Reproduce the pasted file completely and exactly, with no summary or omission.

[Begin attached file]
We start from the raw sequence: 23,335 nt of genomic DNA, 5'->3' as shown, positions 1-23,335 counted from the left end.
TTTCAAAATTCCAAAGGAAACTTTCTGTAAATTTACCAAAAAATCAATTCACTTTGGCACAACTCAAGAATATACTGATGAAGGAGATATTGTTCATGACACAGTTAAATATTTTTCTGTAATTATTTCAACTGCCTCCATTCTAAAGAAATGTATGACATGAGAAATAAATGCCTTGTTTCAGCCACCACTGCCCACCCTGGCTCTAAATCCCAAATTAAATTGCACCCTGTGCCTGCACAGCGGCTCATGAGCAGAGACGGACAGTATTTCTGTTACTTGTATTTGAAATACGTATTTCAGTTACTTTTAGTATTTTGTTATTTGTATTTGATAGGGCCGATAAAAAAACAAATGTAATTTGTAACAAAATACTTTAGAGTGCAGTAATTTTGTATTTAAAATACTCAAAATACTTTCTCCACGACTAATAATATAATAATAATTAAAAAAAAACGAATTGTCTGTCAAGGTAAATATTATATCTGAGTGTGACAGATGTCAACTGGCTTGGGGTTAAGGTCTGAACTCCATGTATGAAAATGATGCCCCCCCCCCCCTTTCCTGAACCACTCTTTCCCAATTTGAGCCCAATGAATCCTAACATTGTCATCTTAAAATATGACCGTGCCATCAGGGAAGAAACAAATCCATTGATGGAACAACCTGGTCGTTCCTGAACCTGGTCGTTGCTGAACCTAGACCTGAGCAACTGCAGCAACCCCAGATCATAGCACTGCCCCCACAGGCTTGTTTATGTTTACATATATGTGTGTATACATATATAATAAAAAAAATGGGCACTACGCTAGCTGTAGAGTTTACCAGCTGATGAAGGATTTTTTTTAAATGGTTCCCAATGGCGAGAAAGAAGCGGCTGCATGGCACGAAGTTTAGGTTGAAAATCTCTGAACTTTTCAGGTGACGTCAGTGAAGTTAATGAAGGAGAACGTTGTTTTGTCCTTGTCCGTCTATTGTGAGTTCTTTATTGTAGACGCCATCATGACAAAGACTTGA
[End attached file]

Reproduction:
We start from the raw sequence: 23,335 nt of genomic DNA, 5'->3' as shown, positions 1-23,335 counted from the left end.
TTTCAAAATTCCAAAGGAAACTTTCTGTAAATTTACCAAAAAATCAATTCACTTTGGCACAACTCAAGAATATACTGATGAAGGAGATATTGTTCATGACACAGTTAAATATTTTTCTGTAATTATTTCAACTGCCTCCATTCTAAAGAAATGTATGACATGAGAAATAAATGCCTTGTTTCAGCCACCACTGCCCACCCTGGCTCTAAATCCCAAATTAAATTGCACCCTGTGCCTGCACAGCGGCTCATGAGCAGAGACGGACAGTATTTCTGTTACTTGTATTTGAAATACGTATTTCAGTTACTTTTAGTATTTTGTTATTTGTATTTGATAGGGCCGATAAAAAAACAAATGTAATTTGTAACAAAATACTTTAGAGTGCAGTAATTTTGTATTTAAAATACTCAAAATACTTTCTCCACGACTAATAATATAATAATAATTAAAAAAAAACGAATTGTCTGTCAAGGTAAATATTATATCTGAGTGTGACAGATGTCAACTGGCTTGGGGTTAAGGTCTGAACTCCATGTATGAAAATGATGCCCCCCCCCCCCTTTCCTGAACCACTCTTTCCCAATTTGAGCCCAATGAATCCTAACATTGTCATCTTAAAATATGACCGTGCCATCAGGGAAGAAACAAATCCATTGATGGAACAACCTGGTCGTTCCTGAACCTGGTCGTTGCTGAACCTAGACCTGAGCAACTGCAGCAACCCCAGATCATAGCACTGCCCCCACAGGCTTGTTTATGTTTACATATATGTGTGTATACATATATAATAAAAAAAATGGGCACTACGCTAGCTGTAGAGTTTACCAGCTGATGAAGGATTTTTTTTAAATGGTTCCCAATGGCGAGAAAGAAGCGGCTGCATGGCACGAAGTTTAGGTTGAAAATCTCTGAACTTTTCAGGTGACGTCAGTGAAGTTAATGAAGGAGAACGTTGTTTTGTCCTTGTCCGTCTATTGTGAGTTCTTTATTGTAGACGCCATCATGACAAAGACTTGA